Bolus administration of steroid therapy is more favorable than the conventional use in preventing decrease of bone density and the increase of body fat percentage in patients with inflammatory bowel disease

Klaudia Farkas, Anita Bálint, Zsuzsanna Valkusz, Zoltán Szepes, Ferenc Nagy, Mónika Szucs, Renáta Bor, Tibor Wittmann, Tamás Molnár

Research output: Article

2 Citations (Scopus)

Abstract

Introduction: The effects of short course of corticosteroids on the metabolic processes and bone formation has not been well studied. Our aim was to compare the efficacy, the side effects and the bone and lipid metabolisms in IBD patients using bolus or conventional tapering of methylprednisolone for 12. weeks. Patients and methods: Nineteen IBD patients received intravenous methylprednisolone of 1. mg/kg for 5. days tapered by 4. mg per week. Patients were prospectively randomized in two groups. In "conventional" group (I) steroids were given daily. In "pulse" group (II) weekly doses of steroids were given on special days of the week. The body mass index (BMI) was measured before and after the corticosteroid therapy. Blood samples were collected to assess glucose level, electrolytes, cholesterol and triglyceride levels, inflammatory parameters, cortisol, osteocalcin and crosslaps values. Total body composition analysis was performed at the beginning and at the end of the steroid therapy. Results: In Group I, BMI increased, total body bone density decreased significantly at the end of the steroid therapy. Body fat percent showed a tendency to be higher at the end of steroid therapy in Group I. Cholesterol level increased significantly in Group I patients. The decrease in serum cortisol level was more remarkable in Group I vs. Group II after steroid therapy. Less side-effect occurred in Group II vs. Group I. Discussion: Our results suggest that bolus tapering of corticosteroids may have more favorable short term outcome than conventional tapering that may revolutionize steroid therapy in IBD.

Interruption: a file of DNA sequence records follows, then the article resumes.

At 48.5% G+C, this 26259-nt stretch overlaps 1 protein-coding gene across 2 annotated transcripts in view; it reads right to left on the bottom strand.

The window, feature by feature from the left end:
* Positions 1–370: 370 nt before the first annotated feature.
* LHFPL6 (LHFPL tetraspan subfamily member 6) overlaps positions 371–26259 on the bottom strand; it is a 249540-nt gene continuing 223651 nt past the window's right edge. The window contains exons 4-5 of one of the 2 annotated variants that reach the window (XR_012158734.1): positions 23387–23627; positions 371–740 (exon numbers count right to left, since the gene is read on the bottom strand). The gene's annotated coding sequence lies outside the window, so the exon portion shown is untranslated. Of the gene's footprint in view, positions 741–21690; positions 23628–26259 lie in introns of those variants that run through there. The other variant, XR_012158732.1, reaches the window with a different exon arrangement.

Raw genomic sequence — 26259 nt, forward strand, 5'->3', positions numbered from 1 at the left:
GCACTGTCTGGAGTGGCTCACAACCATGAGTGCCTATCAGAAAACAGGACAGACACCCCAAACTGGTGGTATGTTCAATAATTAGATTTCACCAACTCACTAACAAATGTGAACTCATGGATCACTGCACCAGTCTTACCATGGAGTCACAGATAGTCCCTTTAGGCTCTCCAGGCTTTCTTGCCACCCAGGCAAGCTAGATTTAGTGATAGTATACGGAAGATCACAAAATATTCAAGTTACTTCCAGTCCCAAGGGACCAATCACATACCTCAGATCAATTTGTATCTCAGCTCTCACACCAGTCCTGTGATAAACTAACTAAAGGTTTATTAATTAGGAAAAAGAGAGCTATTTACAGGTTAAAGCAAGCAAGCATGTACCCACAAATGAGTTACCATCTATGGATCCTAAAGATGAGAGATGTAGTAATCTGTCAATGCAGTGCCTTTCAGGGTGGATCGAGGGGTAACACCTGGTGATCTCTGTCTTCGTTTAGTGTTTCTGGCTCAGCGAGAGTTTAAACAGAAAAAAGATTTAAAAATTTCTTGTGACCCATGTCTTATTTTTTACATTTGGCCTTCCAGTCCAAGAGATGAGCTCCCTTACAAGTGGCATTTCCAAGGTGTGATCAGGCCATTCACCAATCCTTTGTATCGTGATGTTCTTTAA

Original languageEnglish
Pages (from-to)992-997
Number of pages6
JournalJournal of Crohn's and Colitis
Volume8
Issue number9
DOIs
Publication statusPublished - szept. 1 2014

ASJC Scopus subject areas

  • Gastroenterology

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